DO require them to communicate with you minus the emotional flare…My favorite phrase to use when dealing with emotional toddlers, school-age kids and teens is: “I’ll be happy to help you as soon as you’re ready to use your words”.  You see I’m controlling what I am willing to do – I can’t control them.  If it takes a child 5 or 15 minutes to calm down enough to talk things through that’s fine – I’ll wait. My calm demeanor is like a wet towel on the emotional fire that is burning within them.

DO listen…it sounds simple, but sometimes it’s easy to dismiss what our children are feeling – especially when we are enjoying time with our other mommy friends. The conversations and fellowship I enjoy at playgroup are precious – but no one expects us to brush our kids aside because this is the only window of time where we will be able to interact with adults.  Leave your conversation, listen to your child and validate the fact that her feelings are important and real and you care.

DO ask questions they can answer….asking “Why did you hit your brother” is like asking the family pet why it had an accident on the carpet…they don’t know, they just did. The WHY isn’t important – it’s the fact that hitting isn’t an option no matter what happens. Whether a toy was taken or a mean word was said, focus on the response to the emotion and the feeling that occurred.  Instead of “why”, ask “what”.  “What happened over there?”, “What were you trying to do?”, “What can Mommy do to help you?”

DO hold them accountable…depending on their age and the issue, we need to teach our children that using their emotions to manipulate a situation is never acceptable. It’s okay to have feelings, it’s okay to become angry and frustrated, it’s even okay to cry. Helping our kids apologize, or reenact the entire scenario is a great way to help them get a second shot at responding to the situation and dealing with their feelings in an appropriate way.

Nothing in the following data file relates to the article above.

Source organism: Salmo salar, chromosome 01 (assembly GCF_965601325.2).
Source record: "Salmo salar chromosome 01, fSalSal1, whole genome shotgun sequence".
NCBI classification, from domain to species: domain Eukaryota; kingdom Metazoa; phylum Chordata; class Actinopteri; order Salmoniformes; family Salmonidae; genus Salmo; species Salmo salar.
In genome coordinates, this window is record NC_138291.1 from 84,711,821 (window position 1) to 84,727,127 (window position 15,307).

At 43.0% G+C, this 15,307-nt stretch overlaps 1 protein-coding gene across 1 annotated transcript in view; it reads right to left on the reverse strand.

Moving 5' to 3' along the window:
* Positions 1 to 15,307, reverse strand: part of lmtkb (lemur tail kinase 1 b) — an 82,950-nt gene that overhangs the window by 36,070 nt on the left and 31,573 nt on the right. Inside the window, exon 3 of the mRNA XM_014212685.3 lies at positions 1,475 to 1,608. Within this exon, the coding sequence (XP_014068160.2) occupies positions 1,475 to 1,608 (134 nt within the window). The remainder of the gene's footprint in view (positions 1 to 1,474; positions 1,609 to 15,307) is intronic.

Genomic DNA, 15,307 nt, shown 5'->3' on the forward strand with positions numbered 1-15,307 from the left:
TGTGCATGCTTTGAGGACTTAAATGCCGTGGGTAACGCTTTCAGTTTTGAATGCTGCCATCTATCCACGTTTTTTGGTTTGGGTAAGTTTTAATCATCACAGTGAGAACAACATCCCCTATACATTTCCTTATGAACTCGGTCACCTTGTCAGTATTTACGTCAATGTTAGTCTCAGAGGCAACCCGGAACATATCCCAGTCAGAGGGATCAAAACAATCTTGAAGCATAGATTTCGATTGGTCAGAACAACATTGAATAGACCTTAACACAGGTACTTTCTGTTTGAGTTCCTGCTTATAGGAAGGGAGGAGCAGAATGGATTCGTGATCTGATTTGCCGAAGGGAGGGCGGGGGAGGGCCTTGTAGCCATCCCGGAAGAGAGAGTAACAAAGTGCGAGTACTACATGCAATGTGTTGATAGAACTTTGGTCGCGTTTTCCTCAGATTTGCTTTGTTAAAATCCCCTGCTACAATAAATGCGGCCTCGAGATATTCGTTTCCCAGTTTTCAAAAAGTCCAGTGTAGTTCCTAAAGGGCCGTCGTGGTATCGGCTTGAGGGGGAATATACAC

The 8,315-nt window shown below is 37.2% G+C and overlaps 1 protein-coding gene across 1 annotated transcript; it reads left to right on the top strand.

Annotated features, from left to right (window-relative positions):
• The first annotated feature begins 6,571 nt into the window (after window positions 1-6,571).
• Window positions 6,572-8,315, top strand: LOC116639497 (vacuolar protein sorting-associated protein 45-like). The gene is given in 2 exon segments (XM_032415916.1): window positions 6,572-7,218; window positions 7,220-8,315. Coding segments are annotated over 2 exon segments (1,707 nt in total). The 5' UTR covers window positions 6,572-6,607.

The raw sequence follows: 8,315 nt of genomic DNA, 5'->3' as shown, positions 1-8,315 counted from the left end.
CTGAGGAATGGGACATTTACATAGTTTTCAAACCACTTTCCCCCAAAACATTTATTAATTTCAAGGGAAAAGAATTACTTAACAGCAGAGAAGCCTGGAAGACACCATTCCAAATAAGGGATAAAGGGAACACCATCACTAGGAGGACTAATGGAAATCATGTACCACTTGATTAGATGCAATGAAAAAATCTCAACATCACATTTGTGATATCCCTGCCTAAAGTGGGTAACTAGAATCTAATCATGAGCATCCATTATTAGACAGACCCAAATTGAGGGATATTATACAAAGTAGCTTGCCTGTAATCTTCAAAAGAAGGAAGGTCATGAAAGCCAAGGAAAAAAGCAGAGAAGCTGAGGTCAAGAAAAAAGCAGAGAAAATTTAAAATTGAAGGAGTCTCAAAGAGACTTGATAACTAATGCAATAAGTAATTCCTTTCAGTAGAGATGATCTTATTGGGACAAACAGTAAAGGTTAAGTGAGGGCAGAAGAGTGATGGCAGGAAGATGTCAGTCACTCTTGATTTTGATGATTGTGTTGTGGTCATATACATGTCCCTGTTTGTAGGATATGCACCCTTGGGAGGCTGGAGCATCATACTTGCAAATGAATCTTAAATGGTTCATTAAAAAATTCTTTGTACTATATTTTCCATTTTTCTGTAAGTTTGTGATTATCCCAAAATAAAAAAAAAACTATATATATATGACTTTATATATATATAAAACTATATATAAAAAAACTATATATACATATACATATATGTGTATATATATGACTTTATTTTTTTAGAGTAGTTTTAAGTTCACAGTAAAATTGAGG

When the cop pulled me over I felt lots of different emotions and had quite a few choice phrases running through my head, but the truth is – I was speeding. I broke the law and well, he was there to remind me of that.

We can’t give our kids tickets, but we can be the police now when the stakes are less and the risk is smaller. One day our kids will have to deal with the “real” police of this world and if they don’t know how to handle their emotions they could wind up with more than just a ticket.

Would you leave a comment detailing a situation you’ve dealt with and how you handled things?  Or perhaps you have an emotional issue that is proving very difficult…leave your question here and we’ll all try to answer it for you.

Your questions and comments help so many of our readers find support and connection.

You are wonderful!

Kasey (your speed-limit-obeying friend)

**** The picture at the beginning of this post isn’t a stock photo – nope, it’s me looking in my rear-view mirror at the cop…I couldn’t resist! :o)  ******

2 Responses to “Tickets for Toddlers”

  1. 1 Matt November 29, 2011 at 10:50 PM

    Well. I guess you couldnt say “I don’t know” when he asked you if you know the speed limit 😉

  2. 2 Lindsey Bell November 29, 2011 at 2:07 PM

    Great tips! Thanks for sharing:)